This workshop with the full title “Sustainabilty as a Problem of Complexity: Past, Present and Future of Sustainability Science in the Anthropocene” is organized by CSH Vienna’s External Faculty member Manfred Laubichler together with Guido Caniglia, scientific director of the Konrad Lorenz Institute.
Popular ideas about sustainability are still largely guided by a techno-scientific ideal of control, even though limits and difficulties of this ideal have been obvious for some time. Often fueled by alarmist scenarios of destruction, the remnants of a techno-scientific ideal of control threaten to undermine the very notion of sustainability as well as our attempts to initiate and foster transformations towards more desirable and just futures. Alternatives to a techno-scientific illusion, such as co-evolutionary processes within complex adaptive systems or participatory transdisciplinary conceptions of sustainability have emerged, but have yet to gain wider acceptance outside of specific academic discourses. This workshop places current ideas about sustainability and related transformations in the context of interlinked histories of techno-science, cybernetics, complex systems theory and sustainability science. Participants will focus on detailed historical analyses of case studies, assessment of current trends and discourses, and envisioning of future ones. A main focus will be on the shifting conceptual frameworks and on the role of modeling strategies (especially complex systems models) for sustainability transformations.
The goal of the workshop is to jointly develop a more adequate methodology and epistemology for a sustainability science that moves beyond a techno-scientific ideal of control and that is rooted in complex adaptive systems, co-evolutionary perspectives, and transdisciplinary methodologies. We will develop a vision for a complexity-inspired sustainability science that is grounded in a thorough understanding of the historical roots and epistemological conditions of sustainability which shall enable participatory and collaborative approaches to sustainability transformations.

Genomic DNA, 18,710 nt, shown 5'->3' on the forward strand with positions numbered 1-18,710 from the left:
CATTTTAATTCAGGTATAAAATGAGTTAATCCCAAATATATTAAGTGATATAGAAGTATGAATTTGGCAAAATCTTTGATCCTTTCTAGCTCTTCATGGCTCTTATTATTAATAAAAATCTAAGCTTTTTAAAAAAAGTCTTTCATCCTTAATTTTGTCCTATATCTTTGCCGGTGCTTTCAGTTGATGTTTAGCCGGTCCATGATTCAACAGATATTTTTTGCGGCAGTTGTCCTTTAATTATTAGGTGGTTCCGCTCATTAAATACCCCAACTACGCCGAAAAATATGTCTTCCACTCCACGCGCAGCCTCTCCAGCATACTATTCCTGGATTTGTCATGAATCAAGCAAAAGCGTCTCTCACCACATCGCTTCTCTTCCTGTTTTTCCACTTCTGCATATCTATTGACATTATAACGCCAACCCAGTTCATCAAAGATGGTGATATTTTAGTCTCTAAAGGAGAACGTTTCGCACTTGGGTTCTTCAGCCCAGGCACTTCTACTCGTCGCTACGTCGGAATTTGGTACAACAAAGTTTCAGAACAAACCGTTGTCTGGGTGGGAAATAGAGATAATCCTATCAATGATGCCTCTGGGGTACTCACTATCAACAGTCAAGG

• What are examples of complexity-inspired approaches for sustainability in the Anthropocene? What can we learn about how to deal with complexity in sustainability from the study of broad historical trends in the sustainability discourse? What can we learn from the study of specific case studies about the main features of a complexity-inspired sustainability science?
• What do theoretical and epistemological foundations for a complexity-inspired sustainability science should look like? What are examples of existing theoretical and epistemological frameworks for sustainability in the Anthropocene? To what extent do these frameworks rely on an understanding of socio-ecological and socio-technical systems as co-evolving and complex adaptive systems? What is already there and what is missing?
• How can we develop and establish a complexity-inspired sustainability science into the future? If we aim to develop and establish a sustainability science rooted in complex adaptive systems, co-evolutionary perspectives, and transdisciplinary methodologies, what is present already and what should be improved? What strategic steps should we take to establish a stronger complexity-inspired sustainability science that moves beyond a techno-scientific ideal of control?